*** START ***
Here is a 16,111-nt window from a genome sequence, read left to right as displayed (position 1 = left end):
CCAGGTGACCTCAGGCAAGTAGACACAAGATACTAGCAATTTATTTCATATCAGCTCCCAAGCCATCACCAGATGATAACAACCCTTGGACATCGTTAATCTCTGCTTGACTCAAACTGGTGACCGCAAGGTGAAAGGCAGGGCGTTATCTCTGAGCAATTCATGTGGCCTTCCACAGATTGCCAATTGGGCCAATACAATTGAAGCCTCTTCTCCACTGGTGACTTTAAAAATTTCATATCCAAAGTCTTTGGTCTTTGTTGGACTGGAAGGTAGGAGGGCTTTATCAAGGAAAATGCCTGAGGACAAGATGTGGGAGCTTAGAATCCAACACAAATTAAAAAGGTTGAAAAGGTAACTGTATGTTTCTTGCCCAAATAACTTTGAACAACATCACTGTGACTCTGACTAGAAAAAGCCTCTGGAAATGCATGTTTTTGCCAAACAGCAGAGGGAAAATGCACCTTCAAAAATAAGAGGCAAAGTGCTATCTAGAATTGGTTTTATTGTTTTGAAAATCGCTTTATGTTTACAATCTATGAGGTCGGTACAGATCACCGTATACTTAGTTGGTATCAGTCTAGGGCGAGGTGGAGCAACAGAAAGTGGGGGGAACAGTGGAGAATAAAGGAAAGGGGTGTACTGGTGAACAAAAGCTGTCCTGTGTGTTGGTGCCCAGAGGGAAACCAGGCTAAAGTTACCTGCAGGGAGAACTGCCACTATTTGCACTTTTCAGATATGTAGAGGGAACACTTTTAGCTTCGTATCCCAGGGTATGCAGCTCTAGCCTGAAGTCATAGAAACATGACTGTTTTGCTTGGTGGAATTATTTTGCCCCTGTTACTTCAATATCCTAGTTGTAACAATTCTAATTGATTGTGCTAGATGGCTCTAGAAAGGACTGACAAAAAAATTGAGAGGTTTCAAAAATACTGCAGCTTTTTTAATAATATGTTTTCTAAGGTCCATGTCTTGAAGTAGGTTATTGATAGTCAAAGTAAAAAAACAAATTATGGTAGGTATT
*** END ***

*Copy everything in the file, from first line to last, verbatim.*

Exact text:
Here is a 16,111-nt window from a genome sequence, read left to right as displayed (position 1 = left end):
CCAGGTGACCTCAGGCAAGTAGACACAAGATACTAGCAATTTATTTCATATCAGCTCCCAAGCCATCACCAGATGATAACAACCCTTGGACATCGTTAATCTCTGCTTGACTCAAACTGGTGACCGCAAGGTGAAAGGCAGGGCGTTATCTCTGAGCAATTCATGTGGCCTTCCACAGATTGCCAATTGGGCCAATACAATTGAAGCCTCTTCTCCACTGGTGACTTTAAAAATTTCATATCCAAAGTCTTTGGTCTTTGTTGGACTGGAAGGTAGGAGGGCTTTATCAAGGAAAATGCCTGAGGACAAGATGTGGGAGCTTAGAATCCAACACAAATTAAAAAGGTTGAAAAGGTAACTGTATGTTTCTTGCCCAAATAACTTTGAACAACATCACTGTGACTCTGACTAGAAAAAGCCTCTGGAAATGCATGTTTTTGCCAAACAGCAGAGGGAAAATGCACCTTCAAAAATAAGAGGCAAAGTGCTATCTAGAATTGGTTTTATTGTTTTGAAAATCGCTTTATGTTTACAATCTATGAGGTCGGTACAGATCACCGTATACTTAGTTGGTATCAGTCTAGGGCGAGGTGGAGCAACAGAAAGTGGGGGGAACAGTGGAGAATAAAGGAAAGGGGTGTACTGGTGAACAAAAGCTGTCCTGTGTGTTGGTGCCCAGAGGGAAACCAGGCTAAAGTTACCTGCAGGGAGAACTGCCACTATTTGCACTTTTCAGATATGTAGAGGGAACACTTTTAGCTTCGTATCCCAGGGTATGCAGCTCTAGCCTGAAGTCATAGAAACATGACTGTTTTGCTTGGTGGAATTATTTTGCCCCTGTTACTTCAATATCCTAGTTGTAACAATTCTAATTGATTGTGCTAGATGGCTCTAGAAAGGACTGACAAAAAAATTGAGAGGTTTCAAAAATACTGCAGCTTTTTTAATAATATGTTTTCTAAGGTCCATGTCTTGAAGTAGGTTATTGATAGTCAAAGTAAAAAAACAAATTATGGTAGGTATT